Around the NFL  

 

Eric Berry, Chiefs fail to reach long-term agreement

Print

Eric Berry will play out this season without a new long-term deal.

The Chiefs and their Pro Bowl safety failed to reach an agreement ahead of Friday's franchise tag deadline, a source familiar with the negotiations told NFL Media's Rand Getlin.

Getlin previously reported the sides were "miles apart," leaving Berry with just one option: playing out the year under the $10.8 million franchise tag before hitting the open market next offseason.

"Unfortunately, we were unable to reach a long-term agreement with Eric's representatives before today's deadline," Chiefs general manager John Dorsey said in a statement released by the team on Friday. "Although both sides would have preferred a different outcome, Eric is a true professional and a tremendous football player, and we know that he will continue to be a leader in our locker room. We look forward to resuming our discussions on a long-term agreement when the negotiating window reopens after the season."

Berry admitted last week that he was surprised a new contract hadn't been worked out. It's a sour turn of events for both sides after Berry roared back last season from Hodgkin's lymphoma -- which wiped out his 2014 campaign -- to earn his fourth Pro Bowl selection and Comeback Player of the Year honors.

Berry was likely angling for a deal close to Harrison Smith's five-year, $51.25 million pact with Minnesota, but NFL Media's Mike Garafolo made it clear on Friday that Kansas City played hardball from the start.

"This is business and, boy, did the Chiefs stick to business on this one," Garafolo told NFL Network. "They weren't just about to hand this guy a deal in which they felt they were going to be overpaying because of everything that he went through. This was hard negotiating at times and, in fact, we had a couple of sources ... tell us that during negotiations the Chiefs wanted Berry to pay for a disability insurance policy that would have named the team as a beneficiary. Given everything that he's been through, that didn't go over so well."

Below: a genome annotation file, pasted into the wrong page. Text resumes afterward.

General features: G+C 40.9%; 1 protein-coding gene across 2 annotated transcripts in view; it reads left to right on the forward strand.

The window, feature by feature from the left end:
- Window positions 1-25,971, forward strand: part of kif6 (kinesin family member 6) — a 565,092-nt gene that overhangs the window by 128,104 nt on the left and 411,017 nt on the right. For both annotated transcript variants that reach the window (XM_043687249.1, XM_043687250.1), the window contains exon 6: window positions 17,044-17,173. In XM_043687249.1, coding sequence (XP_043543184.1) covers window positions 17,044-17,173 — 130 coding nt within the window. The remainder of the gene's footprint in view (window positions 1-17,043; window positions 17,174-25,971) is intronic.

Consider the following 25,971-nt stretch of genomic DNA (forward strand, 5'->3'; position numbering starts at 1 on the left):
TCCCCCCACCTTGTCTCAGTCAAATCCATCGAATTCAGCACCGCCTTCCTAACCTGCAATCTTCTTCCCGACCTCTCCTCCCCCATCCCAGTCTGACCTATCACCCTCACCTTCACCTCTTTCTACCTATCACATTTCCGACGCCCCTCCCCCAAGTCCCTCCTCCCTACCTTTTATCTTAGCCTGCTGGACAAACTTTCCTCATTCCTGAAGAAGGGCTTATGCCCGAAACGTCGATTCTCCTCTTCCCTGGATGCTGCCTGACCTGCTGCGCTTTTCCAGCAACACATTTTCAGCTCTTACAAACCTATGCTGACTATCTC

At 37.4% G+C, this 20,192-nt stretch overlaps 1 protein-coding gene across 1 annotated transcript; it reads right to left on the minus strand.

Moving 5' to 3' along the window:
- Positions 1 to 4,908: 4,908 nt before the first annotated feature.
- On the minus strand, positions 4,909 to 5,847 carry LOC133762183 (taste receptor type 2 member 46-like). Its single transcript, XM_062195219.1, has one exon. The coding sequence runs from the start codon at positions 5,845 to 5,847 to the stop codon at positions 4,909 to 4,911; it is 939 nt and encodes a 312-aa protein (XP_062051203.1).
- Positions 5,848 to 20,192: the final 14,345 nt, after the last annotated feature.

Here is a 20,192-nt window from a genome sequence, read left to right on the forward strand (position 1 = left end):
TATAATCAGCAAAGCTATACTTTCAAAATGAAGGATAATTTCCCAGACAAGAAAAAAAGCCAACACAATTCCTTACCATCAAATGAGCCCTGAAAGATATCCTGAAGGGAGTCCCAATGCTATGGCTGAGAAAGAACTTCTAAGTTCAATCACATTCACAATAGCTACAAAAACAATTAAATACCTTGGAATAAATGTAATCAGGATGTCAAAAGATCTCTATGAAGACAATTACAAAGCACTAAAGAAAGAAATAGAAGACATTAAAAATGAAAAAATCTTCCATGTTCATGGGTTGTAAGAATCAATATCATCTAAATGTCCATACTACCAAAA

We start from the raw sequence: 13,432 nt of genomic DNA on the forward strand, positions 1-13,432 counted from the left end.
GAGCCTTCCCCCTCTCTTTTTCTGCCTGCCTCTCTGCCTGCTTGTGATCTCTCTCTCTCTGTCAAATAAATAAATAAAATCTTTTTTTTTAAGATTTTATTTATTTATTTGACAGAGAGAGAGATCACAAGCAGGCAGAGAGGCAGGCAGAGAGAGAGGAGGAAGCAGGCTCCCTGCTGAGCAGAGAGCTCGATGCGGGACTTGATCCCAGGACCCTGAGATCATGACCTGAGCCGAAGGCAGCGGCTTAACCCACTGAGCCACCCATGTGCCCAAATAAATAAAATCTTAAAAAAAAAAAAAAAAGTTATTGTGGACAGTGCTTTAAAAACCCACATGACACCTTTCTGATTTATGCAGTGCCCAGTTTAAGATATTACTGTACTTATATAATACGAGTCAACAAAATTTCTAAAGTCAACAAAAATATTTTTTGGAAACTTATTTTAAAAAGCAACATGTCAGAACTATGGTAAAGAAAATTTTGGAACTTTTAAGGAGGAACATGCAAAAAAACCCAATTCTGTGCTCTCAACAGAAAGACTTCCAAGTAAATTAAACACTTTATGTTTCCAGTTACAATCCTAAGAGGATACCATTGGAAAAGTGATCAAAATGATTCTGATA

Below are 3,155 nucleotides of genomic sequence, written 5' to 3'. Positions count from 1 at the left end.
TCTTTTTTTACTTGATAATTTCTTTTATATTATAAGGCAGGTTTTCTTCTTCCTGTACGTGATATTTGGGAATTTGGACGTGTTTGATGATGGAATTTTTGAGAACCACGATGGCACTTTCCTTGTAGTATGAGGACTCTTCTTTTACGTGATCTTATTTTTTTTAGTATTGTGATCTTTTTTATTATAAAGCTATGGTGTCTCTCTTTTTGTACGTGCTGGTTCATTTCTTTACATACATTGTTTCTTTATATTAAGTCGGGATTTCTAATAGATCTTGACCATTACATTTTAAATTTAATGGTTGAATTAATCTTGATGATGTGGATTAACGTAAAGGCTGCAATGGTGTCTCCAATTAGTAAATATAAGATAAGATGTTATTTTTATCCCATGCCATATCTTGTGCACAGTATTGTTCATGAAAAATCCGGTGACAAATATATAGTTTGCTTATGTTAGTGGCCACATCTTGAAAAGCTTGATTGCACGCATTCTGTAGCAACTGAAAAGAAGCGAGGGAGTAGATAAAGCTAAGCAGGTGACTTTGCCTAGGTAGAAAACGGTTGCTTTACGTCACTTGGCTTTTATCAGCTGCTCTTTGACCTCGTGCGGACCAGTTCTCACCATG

The Chiefs, per Garafolo, refused to weigh in on the matter, but the team later pulled the disability clause. Getlin reported that the $20 million insurance policy included a premium that could rise up to $2 million.

Said Garafolo: "For the Chiefs to ask Berry to do that, I asked a couple people around the league, they thought that was a big surprise on that one. That was just another example -- there were other holdups in the overall value of the deal -- but that was an example of how this was strictly business here and personal feelings did not get involved too much for the Chiefs."

Berry's successful comeback was the best story in football last season, but his failure to land a new deal in Kansas City is another stark reminder of how today's NFL really works. 

Print

Fan Discussion